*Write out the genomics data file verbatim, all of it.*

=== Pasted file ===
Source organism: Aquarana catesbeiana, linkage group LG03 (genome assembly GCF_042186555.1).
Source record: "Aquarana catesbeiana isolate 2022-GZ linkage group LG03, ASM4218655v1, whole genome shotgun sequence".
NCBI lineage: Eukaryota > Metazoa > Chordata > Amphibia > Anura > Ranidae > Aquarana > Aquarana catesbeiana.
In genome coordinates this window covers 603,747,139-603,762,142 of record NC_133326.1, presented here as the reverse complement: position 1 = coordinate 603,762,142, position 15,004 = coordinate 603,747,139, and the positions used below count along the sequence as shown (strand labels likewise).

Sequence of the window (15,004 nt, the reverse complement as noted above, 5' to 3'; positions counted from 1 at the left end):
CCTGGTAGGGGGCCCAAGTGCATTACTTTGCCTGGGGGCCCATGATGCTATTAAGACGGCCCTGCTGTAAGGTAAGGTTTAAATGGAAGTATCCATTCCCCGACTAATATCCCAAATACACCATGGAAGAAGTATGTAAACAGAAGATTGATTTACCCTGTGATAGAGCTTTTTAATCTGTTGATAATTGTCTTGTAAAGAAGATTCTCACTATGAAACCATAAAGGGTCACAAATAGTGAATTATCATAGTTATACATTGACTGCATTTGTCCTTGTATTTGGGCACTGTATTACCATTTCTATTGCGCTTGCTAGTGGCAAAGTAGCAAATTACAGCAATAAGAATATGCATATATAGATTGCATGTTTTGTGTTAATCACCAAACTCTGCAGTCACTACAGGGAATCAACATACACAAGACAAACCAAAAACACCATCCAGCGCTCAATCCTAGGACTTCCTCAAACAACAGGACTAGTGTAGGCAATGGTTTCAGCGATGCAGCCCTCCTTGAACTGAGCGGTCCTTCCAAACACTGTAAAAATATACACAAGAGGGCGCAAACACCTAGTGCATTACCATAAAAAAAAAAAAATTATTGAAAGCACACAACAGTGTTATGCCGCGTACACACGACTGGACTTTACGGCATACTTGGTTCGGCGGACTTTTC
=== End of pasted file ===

Source organism: Aquarana catesbeiana, linkage group LG03 (genome assembly GCF_042186555.1).
Source record: "Aquarana catesbeiana isolate 2022-GZ linkage group LG03, ASM4218655v1, whole genome shotgun sequence".
NCBI lineage: Eukaryota > Metazoa > Chordata > Amphibia > Anura > Ranidae > Aquarana > Aquarana catesbeiana.
In genome coordinates this window covers 603,747,139-603,762,142 of record NC_133326.1, presented here as the reverse complement: position 1 = coordinate 603,762,142, position 15,004 = coordinate 603,747,139, and the positions used below count along the sequence as shown (strand labels likewise).

Sequence of the window (15,004 nt, the reverse complement as noted above, 5' to 3'; positions counted from 1 at the left end):
CCTGGTAGGGGGCCCAAGTGCATTACTTTGCCTGGGGGCCCATGATGCTATTAAGACGGCCCTGCTGTAAGGTAAGGTTTAAATGGAAGTATCCATTCCCCGACTAATATCCCAAATACACCATGGAAGAAGTATGTAAACAGAAGATTGATTTACCCTGTGATAGAGCTTTTTAATCTGTTGATAATTGTCTTGTAAAGAAGATTCTCACTATGAAACCATAAAGGGTCACAAATAGTGAATTATCATAGTTATACATTGACTGCATTTGTCCTTGTATTTGGGCACTGTATTACCATTTCTATTGCGCTTGCTAGTGGCAAAGTAGCAAATTACAGCAATAAGAATATGCATATATAGATTGCATGTTTTGTGTTAATCACCAAACTCTGCAGTCACTACAGGGAATCAACATACACAAGACAAACCAAAAACACCATCCAGCGCTCAATCCTAGGACTTCCTCAAACAACAGGACTAGTGTAGGCAATGGTTTCAGCGATGCAGCCCTCCTTGAACTGAGCGGTCCTTCCAAACACTGTAAAAATATACACAAGAGGGCGCAAACACCTAGTGCATTACCATAAAAAAAAAAAAATTATTGAAAGCACACAACAGTGTTATGCCGCGTACACACGACTGGACTTTACGGCATACTTGGTTCGGCGGACTTTTC